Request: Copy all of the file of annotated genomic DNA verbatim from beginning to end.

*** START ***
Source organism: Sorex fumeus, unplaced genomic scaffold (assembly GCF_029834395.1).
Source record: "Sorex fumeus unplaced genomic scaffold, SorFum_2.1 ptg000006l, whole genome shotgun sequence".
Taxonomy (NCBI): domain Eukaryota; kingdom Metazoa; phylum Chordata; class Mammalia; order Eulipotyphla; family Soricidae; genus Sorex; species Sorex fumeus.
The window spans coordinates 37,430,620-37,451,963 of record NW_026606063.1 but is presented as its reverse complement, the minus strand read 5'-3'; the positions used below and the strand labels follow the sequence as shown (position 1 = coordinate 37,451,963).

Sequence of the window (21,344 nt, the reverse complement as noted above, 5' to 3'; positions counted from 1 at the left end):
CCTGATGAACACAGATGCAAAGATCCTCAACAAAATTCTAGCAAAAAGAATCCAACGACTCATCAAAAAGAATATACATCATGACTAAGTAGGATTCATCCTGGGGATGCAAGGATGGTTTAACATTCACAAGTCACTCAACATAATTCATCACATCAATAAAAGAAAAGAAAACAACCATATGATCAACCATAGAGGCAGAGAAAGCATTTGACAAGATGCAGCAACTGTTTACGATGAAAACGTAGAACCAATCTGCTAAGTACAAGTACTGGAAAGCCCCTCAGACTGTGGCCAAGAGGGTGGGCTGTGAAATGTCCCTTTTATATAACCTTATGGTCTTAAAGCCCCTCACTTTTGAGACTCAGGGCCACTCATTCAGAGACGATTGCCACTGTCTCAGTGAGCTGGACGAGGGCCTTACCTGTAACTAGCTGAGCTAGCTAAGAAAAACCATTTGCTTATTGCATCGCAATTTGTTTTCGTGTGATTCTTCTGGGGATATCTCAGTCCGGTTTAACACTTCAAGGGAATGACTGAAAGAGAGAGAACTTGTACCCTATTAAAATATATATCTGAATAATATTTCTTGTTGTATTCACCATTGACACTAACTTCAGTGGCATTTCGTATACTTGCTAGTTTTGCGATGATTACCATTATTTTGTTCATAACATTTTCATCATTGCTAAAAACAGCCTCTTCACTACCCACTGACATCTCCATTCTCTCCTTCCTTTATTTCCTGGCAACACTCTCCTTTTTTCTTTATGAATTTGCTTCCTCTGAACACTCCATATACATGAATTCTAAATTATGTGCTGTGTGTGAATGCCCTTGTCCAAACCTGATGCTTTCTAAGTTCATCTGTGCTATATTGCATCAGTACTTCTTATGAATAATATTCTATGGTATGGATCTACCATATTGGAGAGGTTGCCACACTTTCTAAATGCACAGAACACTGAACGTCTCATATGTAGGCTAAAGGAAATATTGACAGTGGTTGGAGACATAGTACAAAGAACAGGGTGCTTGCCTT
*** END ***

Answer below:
Source organism: Sorex fumeus, unplaced genomic scaffold (assembly GCF_029834395.1).
Source record: "Sorex fumeus unplaced genomic scaffold, SorFum_2.1 ptg000006l, whole genome shotgun sequence".
Taxonomy (NCBI): domain Eukaryota; kingdom Metazoa; phylum Chordata; class Mammalia; order Eulipotyphla; family Soricidae; genus Sorex; species Sorex fumeus.
The window spans coordinates 37,430,620-37,451,963 of record NW_026606063.1 but is presented as its reverse complement, the minus strand read 5'-3'; the positions used below and the strand labels follow the sequence as shown (position 1 = coordinate 37,451,963).

Sequence of the window (21,344 nt, the reverse complement as noted above, 5' to 3'; positions counted from 1 at the left end):
CCTGATGAACACAGATGCAAAGATCCTCAACAAAATTCTAGCAAAAAGAATCCAACGACTCATCAAAAAGAATATACATCATGACTAAGTAGGATTCATCCTGGGGATGCAAGGATGGTTTAACATTCACAAGTCACTCAACATAATTCATCACATCAATAAAAGAAAAGAAAACAACCATATGATCAACCATAGAGGCAGAGAAAGCATTTGACAAGATGCAGCAACTGTTTACGATGAAAACGTAGAACCAATCTGCTAAGTACAAGTACTGGAAAGCCCCTCAGACTGTGGCCAAGAGGGTGGGCTGTGAAATGTCCCTTTTATATAACCTTATGGTCTTAAAGCCCCTCACTTTTGAGACTCAGGGCCACTCATTCAGAGACGATTGCCACTGTCTCAGTGAGCTGGACGAGGGCCTTACCTGTAACTAGCTGAGCTAGCTAAGAAAAACCATTTGCTTATTGCATCGCAATTTGTTTTCGTGTGATTCTTCTGGGGATATCTCAGTCCGGTTTAACACTTCAAGGGAATGACTGAAAGAGAGAGAACTTGTACCCTATTAAAATATATATCTGAATAATATTTCTTGTTGTATTCACCATTGACACTAACTTCAGTGGCATTTCGTATACTTGCTAGTTTTGCGATGATTACCATTATTTTGTTCATAACATTTTCATCATTGCTAAAAACAGCCTCTTCACTACCCACTGACATCTCCATTCTCTCCTTCCTTTATTTCCTGGCAACACTCTCCTTTTTTCTTTATGAATTTGCTTCCTCTGAACACTCCATATACATGAATTCTAAATTATGTGCTGTGTGTGAATGCCCTTGTCCAAACCTGATGCTTTCTAAGTTCATCTGTGCTATATTGCATCAGTACTTCTTATGAATAATATTCTATGGTATGGATCTACCATATTGGAGAGGTTGCCACACTTTCTAAATGCACAGAACACTGAACGTCTCATATGTAGGCTAAAGGAAATATTGACAGTGGTTGGAGACATAGTACAAAGAACAGGGTGCTTGCCTT